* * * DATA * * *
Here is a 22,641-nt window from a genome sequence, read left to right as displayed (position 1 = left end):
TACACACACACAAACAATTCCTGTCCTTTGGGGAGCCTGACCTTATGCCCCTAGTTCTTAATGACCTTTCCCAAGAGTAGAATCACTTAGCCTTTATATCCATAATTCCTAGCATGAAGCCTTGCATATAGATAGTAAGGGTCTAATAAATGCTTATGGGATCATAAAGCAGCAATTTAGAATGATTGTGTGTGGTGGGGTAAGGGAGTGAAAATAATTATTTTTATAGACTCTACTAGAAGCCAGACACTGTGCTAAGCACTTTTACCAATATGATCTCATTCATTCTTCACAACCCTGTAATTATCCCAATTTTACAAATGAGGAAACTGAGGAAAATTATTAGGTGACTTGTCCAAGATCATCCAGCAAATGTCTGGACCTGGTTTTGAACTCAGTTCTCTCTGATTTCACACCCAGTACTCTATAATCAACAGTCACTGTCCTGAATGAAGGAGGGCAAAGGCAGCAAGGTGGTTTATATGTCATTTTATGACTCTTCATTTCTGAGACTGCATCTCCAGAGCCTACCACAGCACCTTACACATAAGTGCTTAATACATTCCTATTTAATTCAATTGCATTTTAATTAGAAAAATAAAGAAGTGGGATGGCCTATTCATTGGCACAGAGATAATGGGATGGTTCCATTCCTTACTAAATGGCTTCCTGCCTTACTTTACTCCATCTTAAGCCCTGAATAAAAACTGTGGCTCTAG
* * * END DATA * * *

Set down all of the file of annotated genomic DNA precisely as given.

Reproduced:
Here is a 22,641-nt window from a genome sequence, read left to right as displayed (position 1 = left end):
TACACACACACAAACAATTCCTGTCCTTTGGGGAGCCTGACCTTATGCCCCTAGTTCTTAATGACCTTTCCCAAGAGTAGAATCACTTAGCCTTTATATCCATAATTCCTAGCATGAAGCCTTGCATATAGATAGTAAGGGTCTAATAAATGCTTATGGGATCATAAAGCAGCAATTTAGAATGATTGTGTGTGGTGGGGTAAGGGAGTGAAAATAATTATTTTTATAGACTCTACTAGAAGCCAGACACTGTGCTAAGCACTTTTACCAATATGATCTCATTCATTCTTCACAACCCTGTAATTATCCCAATTTTACAAATGAGGAAACTGAGGAAAATTATTAGGTGACTTGTCCAAGATCATCCAGCAAATGTCTGGACCTGGTTTTGAACTCAGTTCTCTCTGATTTCACACCCAGTACTCTATAATCAACAGTCACTGTCCTGAATGAAGGAGGGCAAAGGCAGCAAGGTGGTTTATATGTCATTTTATGACTCTTCATTTCTGAGACTGCATCTCCAGAGCCTACCACAGCACCTTACACATAAGTGCTTAATACATTCCTATTTAATTCAATTGCATTTTAATTAGAAAAATAAAGAAGTGGGATGGCCTATTCATTGGCACAGAGATAATGGGATGGTTCCATTCCTTACTAAATGGCTTCCTGCCTTACTTTACTCCATCTTAAGCCCTGAATAAAAACTGTGGCTCTAG